4 Ways to Conquer Your Emotional Eating

Emotional eating is one of those things we rarely mention when we’re talking about healthy eating and our daily habits related to eating. However, it represents an unhealthy way of coping with emotional stress for an important percentage of people.

Emotional eating can be defined as the act of eating to cope with a situation when something bad, or something you perceive as bad, happens. A very common depiction of emotional eating can be found in Hollywood movies, where a girl ends her relationship with her long-term boyfriend, and the only way she can deal with this situation is by eating a large tub of ice cream.

While this representation might seem somewhat innocent, there are actually two big issues with the vicious cycle which arises from such behaviour. The first is that the foods people usually consider comforting are carbohydrates, often loaded with sugars. Admittedly, neither of these two groups are bad per-se, however, it’s mostly the highly processed fast food snacks which find their way to people’s mouths .

Obviously, it’s a bad idea to do that frequently and continuously. With that said, it’s important to acknowledge that there are a few ways to conquer emotional eating and deal with hardships in an effective manner.

Find your triggers

One of the most important solutions is finding the triggers, the reasons for your bouts of emotional eating. People who are naturally more neurotic will experience an identical situation in a drastically different manner than someone else. An important aspect of their interpretation is that they will acknowledge a certain situation as much more emotionally demanding. What I mean by that is, something John wouldn’t perceive as emotionally draining, being shouted at by his boss for example, could be perceived very differently by Jack. He would consider the event of being shouted at by his boss as the worst thing that could happen to him, spending a good portion of his time thinking about it. Both of them would then have a different response to the event. Whilst John could succumb to emotional eating, Jack wouldn’t be inclined to do that.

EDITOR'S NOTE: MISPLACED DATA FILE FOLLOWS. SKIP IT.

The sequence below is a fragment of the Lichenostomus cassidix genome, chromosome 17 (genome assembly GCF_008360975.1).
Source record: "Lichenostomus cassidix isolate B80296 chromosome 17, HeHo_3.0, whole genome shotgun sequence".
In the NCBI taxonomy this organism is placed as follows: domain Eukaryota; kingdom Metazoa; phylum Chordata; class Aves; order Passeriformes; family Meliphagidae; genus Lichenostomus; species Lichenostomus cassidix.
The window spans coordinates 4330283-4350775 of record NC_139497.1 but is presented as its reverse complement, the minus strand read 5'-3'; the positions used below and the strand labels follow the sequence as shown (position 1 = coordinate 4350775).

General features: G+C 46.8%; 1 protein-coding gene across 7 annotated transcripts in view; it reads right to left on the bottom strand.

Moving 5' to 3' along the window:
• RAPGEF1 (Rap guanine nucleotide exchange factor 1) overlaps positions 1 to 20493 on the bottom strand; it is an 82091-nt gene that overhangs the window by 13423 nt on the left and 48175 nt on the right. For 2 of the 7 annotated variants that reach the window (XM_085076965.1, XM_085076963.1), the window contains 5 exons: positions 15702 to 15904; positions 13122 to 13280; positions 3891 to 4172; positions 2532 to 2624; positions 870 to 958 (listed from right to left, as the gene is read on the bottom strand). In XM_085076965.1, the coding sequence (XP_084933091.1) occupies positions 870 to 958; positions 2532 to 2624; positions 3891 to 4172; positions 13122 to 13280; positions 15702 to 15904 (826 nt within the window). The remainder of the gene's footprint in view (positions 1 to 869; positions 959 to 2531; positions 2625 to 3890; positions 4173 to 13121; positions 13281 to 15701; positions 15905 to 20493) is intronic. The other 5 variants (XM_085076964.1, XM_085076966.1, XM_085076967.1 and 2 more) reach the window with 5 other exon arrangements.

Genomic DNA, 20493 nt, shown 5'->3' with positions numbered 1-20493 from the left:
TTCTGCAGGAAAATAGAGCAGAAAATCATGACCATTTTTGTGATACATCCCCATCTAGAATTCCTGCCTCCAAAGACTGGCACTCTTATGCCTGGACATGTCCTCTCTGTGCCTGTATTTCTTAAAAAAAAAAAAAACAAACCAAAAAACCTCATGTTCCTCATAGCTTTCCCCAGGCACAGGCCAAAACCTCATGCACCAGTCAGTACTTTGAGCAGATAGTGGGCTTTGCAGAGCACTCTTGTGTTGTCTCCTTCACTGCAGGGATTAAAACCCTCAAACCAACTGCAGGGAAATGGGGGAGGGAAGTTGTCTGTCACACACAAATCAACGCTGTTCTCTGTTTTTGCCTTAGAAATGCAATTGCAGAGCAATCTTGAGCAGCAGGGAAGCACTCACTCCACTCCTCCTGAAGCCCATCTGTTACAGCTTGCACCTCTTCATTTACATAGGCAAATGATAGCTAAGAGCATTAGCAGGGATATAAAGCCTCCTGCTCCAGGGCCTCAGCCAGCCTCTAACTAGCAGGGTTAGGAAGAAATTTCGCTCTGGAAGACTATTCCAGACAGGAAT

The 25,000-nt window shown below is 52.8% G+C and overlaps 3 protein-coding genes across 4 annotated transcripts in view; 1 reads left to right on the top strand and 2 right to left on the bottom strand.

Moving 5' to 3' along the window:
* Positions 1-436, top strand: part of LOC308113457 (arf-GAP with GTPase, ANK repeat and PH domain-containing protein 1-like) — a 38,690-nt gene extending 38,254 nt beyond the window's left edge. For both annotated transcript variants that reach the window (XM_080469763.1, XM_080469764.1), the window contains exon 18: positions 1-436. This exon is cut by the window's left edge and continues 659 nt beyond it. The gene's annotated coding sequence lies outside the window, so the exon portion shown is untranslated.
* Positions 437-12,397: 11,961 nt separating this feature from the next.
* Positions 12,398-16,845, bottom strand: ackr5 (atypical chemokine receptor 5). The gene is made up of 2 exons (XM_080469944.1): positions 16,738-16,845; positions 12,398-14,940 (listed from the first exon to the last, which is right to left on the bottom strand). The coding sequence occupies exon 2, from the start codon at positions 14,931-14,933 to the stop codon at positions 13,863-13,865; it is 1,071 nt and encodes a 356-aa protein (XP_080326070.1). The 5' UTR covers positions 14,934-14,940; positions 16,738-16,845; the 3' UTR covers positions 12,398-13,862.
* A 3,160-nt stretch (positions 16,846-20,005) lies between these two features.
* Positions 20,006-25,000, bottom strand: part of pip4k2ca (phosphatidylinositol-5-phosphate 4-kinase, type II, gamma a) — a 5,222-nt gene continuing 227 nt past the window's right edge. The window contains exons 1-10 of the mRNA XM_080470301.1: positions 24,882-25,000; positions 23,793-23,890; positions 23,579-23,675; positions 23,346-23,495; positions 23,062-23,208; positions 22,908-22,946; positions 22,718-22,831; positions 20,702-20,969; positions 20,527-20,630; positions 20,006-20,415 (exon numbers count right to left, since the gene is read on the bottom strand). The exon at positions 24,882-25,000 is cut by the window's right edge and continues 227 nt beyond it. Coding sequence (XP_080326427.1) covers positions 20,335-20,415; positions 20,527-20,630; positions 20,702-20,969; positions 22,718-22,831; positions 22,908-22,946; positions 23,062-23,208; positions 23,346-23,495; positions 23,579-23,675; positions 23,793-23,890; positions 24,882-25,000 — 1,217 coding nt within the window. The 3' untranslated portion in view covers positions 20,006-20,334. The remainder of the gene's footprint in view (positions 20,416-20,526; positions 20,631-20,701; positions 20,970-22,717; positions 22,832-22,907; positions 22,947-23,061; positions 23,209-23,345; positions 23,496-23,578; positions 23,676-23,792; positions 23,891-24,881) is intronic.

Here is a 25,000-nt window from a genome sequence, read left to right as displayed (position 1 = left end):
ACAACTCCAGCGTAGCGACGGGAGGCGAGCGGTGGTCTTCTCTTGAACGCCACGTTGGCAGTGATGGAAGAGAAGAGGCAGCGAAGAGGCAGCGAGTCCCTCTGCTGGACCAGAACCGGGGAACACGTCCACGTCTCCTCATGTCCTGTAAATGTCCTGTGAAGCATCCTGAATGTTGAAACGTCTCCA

As said above, by knowing which events in your life tend to trigger your bouts of emotional eating, you’re making a valiant effort and a good step towards being able to prevent them from happening in the future. For those of you who love being systematic, you can write down the events that trigger an emotional eating bout. This is a good way of recognizing your triggers in the future.

emotional eating

Be aware of your emotions

This step goes hand in hand with the first step. Simply put, many people are actually not aware of their own emotions, or what they experience at any given moment . It’s very likely you’re among them as well. A fun and interesting experiment to prove this point can be done by anyone. Pick a few random times during the day and write down what you’re experiencing and what you’re feeling. At the beginning, you will probably notice you’re actually very bad at it. Many researchers, who research how and what people experience, can attest to this. We were never any good at describing our experiences from the “how do we experience” perspective to begin with. Therefore, staying aware of what we’re experiencing will become increasingly important in the ever-more taxing environment of the 21st century.